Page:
Oct 10, 2023 - Technology

Startup's AI app dubs videos in different languages

headshot
Screenshots of Lipdub an AI tool for automatic language translation

Images courtesy of Captions

A new free app allows people to get their videos dubbed into any of 28 languages — in their own voice and with their lips synchronized to the translated audio.

The big picture: Lipdub, a free iOS app from New York-based AI startup Captions, is the latest demonstration of just how useful generative AI can be — but it also illustrates the technology's immense potential to create realistic looking fakes.

How it works: Lipdub requires people to record a video on their phone with only their face in view. The app uploads the video and returns it to the user in a few minutes with the new language overdub applied.

  • For now, Lipdub can handle up to one minute of video from a single speaker.
  • In addition to foreign languages, Lipdub has added options like Texas slang and Gen Z, pirate and baby talk.

What they're saying: "Our hope is that the Lipdub technology will remove language barriers and ultimately allow more people to have their stories heard — stories that otherwise might be lost in translation," Captions CEO Gaurav Misra told Axios.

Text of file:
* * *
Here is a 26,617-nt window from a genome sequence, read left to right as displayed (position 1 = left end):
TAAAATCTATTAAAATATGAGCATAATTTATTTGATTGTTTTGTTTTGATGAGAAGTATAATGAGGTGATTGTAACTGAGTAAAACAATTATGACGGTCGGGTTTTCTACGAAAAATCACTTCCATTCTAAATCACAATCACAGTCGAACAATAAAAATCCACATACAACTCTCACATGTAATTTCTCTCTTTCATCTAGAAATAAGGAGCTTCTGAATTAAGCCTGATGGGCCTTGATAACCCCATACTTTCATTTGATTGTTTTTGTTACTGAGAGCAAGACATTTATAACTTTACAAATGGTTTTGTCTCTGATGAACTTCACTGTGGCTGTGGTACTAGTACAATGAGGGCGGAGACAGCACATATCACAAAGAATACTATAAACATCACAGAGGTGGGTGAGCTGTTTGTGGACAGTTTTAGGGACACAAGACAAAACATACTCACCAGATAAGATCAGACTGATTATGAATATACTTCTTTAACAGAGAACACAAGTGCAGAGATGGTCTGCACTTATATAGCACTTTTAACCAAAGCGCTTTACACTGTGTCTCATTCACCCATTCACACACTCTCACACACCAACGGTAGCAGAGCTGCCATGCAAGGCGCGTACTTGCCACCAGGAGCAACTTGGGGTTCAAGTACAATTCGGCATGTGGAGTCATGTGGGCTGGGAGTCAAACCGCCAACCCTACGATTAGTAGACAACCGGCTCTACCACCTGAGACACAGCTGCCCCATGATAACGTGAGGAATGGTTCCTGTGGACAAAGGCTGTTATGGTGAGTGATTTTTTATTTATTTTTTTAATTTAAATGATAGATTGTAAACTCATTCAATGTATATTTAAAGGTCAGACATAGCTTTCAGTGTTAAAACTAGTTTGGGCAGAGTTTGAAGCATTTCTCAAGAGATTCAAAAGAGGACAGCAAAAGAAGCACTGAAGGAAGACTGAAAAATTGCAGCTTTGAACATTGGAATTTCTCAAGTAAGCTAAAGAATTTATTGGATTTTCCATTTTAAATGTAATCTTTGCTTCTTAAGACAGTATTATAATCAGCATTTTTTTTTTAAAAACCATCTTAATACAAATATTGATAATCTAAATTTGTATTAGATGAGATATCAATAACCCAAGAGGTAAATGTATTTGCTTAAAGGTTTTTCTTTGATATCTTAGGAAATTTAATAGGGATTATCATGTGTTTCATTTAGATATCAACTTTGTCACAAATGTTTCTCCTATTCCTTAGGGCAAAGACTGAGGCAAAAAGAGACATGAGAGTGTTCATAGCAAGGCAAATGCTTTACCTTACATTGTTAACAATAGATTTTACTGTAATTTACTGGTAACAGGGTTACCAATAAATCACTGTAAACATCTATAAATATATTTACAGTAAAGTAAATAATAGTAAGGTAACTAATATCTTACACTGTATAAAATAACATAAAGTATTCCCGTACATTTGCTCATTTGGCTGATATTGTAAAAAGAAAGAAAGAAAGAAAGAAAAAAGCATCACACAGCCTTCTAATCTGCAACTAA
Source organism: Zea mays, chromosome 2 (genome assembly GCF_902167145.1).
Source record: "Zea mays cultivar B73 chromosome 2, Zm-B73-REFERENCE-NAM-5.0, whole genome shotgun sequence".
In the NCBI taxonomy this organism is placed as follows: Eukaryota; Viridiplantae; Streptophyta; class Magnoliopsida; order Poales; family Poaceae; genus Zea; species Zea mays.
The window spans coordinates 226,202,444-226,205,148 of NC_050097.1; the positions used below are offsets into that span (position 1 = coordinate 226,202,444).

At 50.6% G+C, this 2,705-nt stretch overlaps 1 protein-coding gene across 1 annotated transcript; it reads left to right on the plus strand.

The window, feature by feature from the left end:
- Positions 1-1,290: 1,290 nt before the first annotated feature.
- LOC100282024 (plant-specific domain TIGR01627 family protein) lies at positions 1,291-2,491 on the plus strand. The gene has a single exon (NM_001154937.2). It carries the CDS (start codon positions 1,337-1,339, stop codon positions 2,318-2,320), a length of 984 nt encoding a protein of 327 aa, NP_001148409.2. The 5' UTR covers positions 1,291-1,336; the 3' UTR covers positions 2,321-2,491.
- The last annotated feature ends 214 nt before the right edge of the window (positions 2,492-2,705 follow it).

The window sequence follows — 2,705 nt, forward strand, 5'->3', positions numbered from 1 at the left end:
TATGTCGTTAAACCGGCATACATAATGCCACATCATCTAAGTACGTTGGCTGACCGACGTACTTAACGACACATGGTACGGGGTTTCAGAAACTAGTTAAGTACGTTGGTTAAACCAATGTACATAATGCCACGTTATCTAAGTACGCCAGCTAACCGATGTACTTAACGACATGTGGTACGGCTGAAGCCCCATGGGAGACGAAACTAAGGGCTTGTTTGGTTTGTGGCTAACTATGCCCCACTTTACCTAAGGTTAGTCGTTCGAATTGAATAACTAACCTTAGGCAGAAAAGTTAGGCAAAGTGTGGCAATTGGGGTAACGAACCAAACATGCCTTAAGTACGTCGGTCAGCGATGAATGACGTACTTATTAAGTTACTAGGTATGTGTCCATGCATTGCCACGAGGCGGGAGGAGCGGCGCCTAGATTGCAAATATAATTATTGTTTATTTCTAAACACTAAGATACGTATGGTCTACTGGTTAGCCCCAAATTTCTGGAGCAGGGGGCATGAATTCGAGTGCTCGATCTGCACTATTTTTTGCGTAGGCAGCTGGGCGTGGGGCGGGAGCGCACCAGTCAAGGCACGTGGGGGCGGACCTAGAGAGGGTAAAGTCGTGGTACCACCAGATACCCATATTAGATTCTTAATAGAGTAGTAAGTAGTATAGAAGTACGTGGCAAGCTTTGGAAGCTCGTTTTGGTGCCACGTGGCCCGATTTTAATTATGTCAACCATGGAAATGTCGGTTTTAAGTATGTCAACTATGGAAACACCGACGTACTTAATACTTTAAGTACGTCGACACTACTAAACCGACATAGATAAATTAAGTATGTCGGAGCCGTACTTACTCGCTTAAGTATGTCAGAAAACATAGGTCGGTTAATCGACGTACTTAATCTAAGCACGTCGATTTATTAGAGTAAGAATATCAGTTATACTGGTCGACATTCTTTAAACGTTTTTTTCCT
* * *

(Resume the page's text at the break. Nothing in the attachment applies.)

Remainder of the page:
• Misra said Captions is clearly marking videos made using Lipdub as having been generated with AI.
  • The 25-person startup first created a video studio app that offers automatic captioning using OpenAI's speech-to-text technology. The company says that product has now been used by more than 100,000 people per day to produce more than 2 million videos each month.

Between the lines: Misra said the hardest part of creating Lipdub was training its algorithms to mirror natural lip movement while using what are known as "zero-shot" models, meaning they don't need to be trained on an individual speaker.

  • "As you'll notice, the facial expressions of a person remain unchanged pre- and post-translation — only their lip movements change — resulting in a more natural appearance," Misra added.

What's next: In the future, Misra says generative AI should allow for real-time translation for broadcasts or video conferencing. "Imagine having a Zoom call with someone who doesn't speak the same language, yet understands you perfectly," Misra said.

Go deeper: Watch the demo video, (Really, you should watch it.)

Go deeper